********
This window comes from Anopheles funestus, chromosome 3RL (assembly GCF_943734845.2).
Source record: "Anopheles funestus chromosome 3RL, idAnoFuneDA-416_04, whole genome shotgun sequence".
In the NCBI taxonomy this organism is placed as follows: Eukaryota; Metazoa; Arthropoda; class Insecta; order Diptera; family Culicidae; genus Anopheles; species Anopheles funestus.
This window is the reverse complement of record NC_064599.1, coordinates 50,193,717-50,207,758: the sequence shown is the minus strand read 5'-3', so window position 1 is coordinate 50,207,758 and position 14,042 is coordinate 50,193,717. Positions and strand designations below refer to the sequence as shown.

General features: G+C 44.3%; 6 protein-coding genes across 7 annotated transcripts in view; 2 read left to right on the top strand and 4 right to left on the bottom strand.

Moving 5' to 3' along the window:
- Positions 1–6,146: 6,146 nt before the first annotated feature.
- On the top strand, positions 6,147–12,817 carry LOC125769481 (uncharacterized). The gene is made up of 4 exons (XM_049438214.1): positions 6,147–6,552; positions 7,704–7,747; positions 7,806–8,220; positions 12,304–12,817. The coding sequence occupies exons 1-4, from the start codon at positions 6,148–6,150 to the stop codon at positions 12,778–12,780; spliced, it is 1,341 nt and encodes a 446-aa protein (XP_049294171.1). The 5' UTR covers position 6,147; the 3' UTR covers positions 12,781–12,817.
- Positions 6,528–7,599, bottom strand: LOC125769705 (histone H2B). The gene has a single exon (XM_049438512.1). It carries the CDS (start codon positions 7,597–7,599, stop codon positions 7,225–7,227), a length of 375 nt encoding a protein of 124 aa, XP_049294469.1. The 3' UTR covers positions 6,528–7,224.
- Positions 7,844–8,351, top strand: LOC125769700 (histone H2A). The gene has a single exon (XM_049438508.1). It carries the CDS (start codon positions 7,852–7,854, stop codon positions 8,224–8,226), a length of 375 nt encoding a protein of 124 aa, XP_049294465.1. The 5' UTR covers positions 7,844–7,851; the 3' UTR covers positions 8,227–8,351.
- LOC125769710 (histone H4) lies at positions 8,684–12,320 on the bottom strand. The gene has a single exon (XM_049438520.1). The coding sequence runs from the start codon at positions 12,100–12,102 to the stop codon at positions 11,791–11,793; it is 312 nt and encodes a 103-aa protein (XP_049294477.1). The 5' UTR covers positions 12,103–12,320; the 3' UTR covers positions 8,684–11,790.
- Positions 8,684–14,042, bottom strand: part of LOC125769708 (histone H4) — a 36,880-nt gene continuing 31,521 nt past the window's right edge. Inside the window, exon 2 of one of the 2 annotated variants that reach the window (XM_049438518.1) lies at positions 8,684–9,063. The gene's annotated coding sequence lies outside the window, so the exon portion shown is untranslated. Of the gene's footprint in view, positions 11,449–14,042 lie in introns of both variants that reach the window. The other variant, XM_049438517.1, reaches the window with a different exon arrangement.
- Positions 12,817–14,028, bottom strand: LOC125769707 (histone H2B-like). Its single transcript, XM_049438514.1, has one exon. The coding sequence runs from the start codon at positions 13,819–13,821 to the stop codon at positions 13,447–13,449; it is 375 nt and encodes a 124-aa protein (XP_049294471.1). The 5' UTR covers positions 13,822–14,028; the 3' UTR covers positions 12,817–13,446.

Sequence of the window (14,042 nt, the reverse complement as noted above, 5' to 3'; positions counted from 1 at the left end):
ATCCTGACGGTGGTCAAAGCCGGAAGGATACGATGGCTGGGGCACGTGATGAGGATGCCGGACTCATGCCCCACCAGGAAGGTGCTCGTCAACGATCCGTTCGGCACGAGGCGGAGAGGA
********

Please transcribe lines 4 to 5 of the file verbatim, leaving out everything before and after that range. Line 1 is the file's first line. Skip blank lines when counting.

This window is the reverse complement of record NC_064599.1, coordinates 50,193,717-50,207,758: the sequence shown is the minus strand read 5'-3', so window position 1 is coordinate 50,207,758 and position 14,042 is coordinate 50,193,717. Positions and strand designations below refer to the sequence as shown.

General features: G+C 44.3%; 6 protein-coding genes across 7 annotated transcripts in view; 2 read left to right on the top strand and 4 right to left on the bottom strand.